—We are closer to him, but you do not see

    I was sick, you ain’t visit; hungry, nothing to eat

And dying, you choked me, ‘till I couldn’t breathe

    But what of the murderous devil, his knee?

take refuge from all such dark shadows in Me— 

God, your lovers are fine but your fan club’s a mess

 and I’m honestly not too sure ‘bout the rest

the earth’s choked with so much injustice and greed

 Where is there left any humanity?

What shrouds can we stitch with shreds of decency?

 Is it only in death that we can be free?

There’s none like him in life, and there never will be

but in death, he joins a vast company:

Ahmaud, Breonna, Trayvon, and Sandra

Philando and Alton, Atatiana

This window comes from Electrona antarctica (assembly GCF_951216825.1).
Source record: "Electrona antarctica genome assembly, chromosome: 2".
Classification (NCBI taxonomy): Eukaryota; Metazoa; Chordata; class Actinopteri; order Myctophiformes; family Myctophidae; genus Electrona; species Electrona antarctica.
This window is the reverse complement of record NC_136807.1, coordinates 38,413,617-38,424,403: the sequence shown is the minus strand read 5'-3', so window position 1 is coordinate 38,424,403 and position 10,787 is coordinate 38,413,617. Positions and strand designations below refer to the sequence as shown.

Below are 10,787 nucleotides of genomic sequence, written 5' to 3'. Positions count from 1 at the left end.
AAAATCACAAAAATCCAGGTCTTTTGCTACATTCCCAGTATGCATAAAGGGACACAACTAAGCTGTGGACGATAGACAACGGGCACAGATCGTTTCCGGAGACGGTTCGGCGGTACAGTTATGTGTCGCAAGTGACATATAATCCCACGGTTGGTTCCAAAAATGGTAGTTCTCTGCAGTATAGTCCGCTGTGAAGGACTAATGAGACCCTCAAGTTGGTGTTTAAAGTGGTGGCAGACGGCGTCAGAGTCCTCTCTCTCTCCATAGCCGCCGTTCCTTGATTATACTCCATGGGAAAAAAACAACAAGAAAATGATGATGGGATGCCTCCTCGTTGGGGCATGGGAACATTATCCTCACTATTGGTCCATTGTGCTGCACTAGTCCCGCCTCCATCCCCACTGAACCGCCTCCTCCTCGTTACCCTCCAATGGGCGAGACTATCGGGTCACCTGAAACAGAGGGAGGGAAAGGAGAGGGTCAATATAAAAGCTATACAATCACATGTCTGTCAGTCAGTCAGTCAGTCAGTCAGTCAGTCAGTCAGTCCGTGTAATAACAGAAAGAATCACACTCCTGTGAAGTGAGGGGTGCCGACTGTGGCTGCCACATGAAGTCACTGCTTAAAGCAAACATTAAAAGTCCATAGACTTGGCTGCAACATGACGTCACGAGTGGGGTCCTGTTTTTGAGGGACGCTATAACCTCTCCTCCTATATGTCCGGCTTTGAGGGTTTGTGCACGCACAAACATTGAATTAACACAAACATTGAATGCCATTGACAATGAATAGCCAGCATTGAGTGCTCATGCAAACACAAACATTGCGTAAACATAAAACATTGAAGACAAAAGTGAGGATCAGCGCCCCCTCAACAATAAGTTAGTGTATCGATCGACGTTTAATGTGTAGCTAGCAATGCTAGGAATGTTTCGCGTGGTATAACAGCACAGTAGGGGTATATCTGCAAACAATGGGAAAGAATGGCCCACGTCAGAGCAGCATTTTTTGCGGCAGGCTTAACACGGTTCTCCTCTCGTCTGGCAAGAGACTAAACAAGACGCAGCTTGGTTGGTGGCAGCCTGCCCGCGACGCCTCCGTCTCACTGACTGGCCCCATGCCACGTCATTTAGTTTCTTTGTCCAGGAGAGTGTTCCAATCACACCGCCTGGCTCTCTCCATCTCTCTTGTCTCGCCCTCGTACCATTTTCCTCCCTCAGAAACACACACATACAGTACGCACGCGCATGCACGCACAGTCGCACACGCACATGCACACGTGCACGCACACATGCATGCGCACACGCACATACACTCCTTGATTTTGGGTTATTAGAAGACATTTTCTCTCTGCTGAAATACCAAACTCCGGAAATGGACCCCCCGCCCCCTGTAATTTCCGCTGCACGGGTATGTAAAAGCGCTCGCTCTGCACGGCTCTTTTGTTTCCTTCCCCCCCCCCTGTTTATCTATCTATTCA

Amadou, ‘Umar, and Fatoumata

Biko, Cabral, Emmett, Lumuumba

Breffu, Boukman, Makandal, Dandará

Tamir, Tony, David, Walter, Mujinga

Takyi and Jati, Bouna, Eliza

Michael and Eric, our mothers and fathers

Huey, Fred, Medgar, and Malcolm and Martin

Millions more—names lost—but they, not forgotten

For you, I will weep as long as doves cry

As long as the stars and the moon in the sky

brighten the way of a kind passer-by

As long as the truth stands out from the lies

As long as there’s water and light in the eyes

and warmth in a hug, soft strength our thighs

I’ll never make peace with your enemies

There’s no truce for light with shadows of fleas

We fight and we struggle, how? By any means.